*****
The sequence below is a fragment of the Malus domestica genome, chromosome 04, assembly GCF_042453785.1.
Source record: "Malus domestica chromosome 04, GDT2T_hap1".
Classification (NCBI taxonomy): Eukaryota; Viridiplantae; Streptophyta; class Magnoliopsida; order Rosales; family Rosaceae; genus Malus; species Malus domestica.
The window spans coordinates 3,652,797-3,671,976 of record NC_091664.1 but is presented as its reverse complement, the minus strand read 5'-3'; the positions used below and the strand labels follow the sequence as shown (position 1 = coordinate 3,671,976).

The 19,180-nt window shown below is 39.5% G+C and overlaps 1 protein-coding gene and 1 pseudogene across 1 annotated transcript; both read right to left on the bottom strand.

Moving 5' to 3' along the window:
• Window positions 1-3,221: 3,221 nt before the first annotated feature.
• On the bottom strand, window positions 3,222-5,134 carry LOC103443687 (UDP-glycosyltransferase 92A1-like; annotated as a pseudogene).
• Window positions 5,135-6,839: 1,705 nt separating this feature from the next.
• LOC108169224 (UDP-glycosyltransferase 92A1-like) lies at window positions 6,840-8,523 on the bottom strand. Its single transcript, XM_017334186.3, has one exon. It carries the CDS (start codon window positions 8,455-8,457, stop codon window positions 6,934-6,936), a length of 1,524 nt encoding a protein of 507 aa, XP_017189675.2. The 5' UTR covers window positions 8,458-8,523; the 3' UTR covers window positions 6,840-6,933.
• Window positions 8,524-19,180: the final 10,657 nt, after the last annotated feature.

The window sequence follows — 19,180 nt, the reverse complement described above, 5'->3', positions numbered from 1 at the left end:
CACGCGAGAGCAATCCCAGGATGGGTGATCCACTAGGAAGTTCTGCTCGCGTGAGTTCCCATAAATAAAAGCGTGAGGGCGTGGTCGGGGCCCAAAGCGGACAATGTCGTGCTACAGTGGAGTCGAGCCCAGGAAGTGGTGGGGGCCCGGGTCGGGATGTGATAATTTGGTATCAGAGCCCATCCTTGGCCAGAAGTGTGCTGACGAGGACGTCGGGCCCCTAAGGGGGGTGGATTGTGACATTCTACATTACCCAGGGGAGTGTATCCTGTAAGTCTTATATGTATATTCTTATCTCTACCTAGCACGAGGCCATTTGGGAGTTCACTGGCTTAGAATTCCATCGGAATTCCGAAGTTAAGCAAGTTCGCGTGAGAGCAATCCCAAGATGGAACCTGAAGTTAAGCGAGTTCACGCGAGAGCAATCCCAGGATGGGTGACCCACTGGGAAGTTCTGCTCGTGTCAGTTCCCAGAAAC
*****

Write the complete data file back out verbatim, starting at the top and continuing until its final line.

The sequence below is a fragment of the Malus domestica genome, chromosome 04, assembly GCF_042453785.1.
Source record: "Malus domestica chromosome 04, GDT2T_hap1".
Classification (NCBI taxonomy): Eukaryota; Viridiplantae; Streptophyta; class Magnoliopsida; order Rosales; family Rosaceae; genus Malus; species Malus domestica.
The window spans coordinates 3,652,797-3,671,976 of record NC_091664.1 but is presented as its reverse complement, the minus strand read 5'-3'; the positions used below and the strand labels follow the sequence as shown (position 1 = coordinate 3,671,976).

The 19,180-nt window shown below is 39.5% G+C and overlaps 1 protein-coding gene and 1 pseudogene across 1 annotated transcript; both read right to left on the bottom strand.

Moving 5' to 3' along the window:
• Window positions 1-3,221: 3,221 nt before the first annotated feature.
• On the bottom strand, window positions 3,222-5,134 carry LOC103443687 (UDP-glycosyltransferase 92A1-like; annotated as a pseudogene).
• Window positions 5,135-6,839: 1,705 nt separating this feature from the next.
• LOC108169224 (UDP-glycosyltransferase 92A1-like) lies at window positions 6,840-8,523 on the bottom strand. Its single transcript, XM_017334186.3, has one exon. It carries the CDS (start codon window positions 8,455-8,457, stop codon window positions 6,934-6,936), a length of 1,524 nt encoding a protein of 507 aa, XP_017189675.2. The 5' UTR covers window positions 8,458-8,523; the 3' UTR covers window positions 6,840-6,933.
• Window positions 8,524-19,180: the final 10,657 nt, after the last annotated feature.

The window sequence follows — 19,180 nt, the reverse complement described above, 5'->3', positions numbered from 1 at the left end:
CACGCGAGAGCAATCCCAGGATGGGTGATCCACTAGGAAGTTCTGCTCGCGTGAGTTCCCATAAATAAAAGCGTGAGGGCGTGGTCGGGGCCCAAAGCGGACAATGTCGTGCTACAGTGGAGTCGAGCCCAGGAAGTGGTGGGGGCCCGGGTCGGGATGTGATAATTTGGTATCAGAGCCCATCCTTGGCCAGAAGTGTGCTGACGAGGACGTCGGGCCCCTAAGGGGGGTGGATTGTGACATTCTACATTACCCAGGGGAGTGTATCCTGTAAGTCTTATATGTATATTCTTATCTCTACCTAGCACGAGGCCATTTGGGAGTTCACTGGCTTAGAATTCCATCGGAATTCCGAAGTTAAGCAAGTTCGCGTGAGAGCAATCCCAAGATGGAACCTGAAGTTAAGCGAGTTCACGCGAGAGCAATCCCAGGATGGGTGACCCACTGGGAAGTTCTGCTCGTGTCAGTTCCCAGAAAC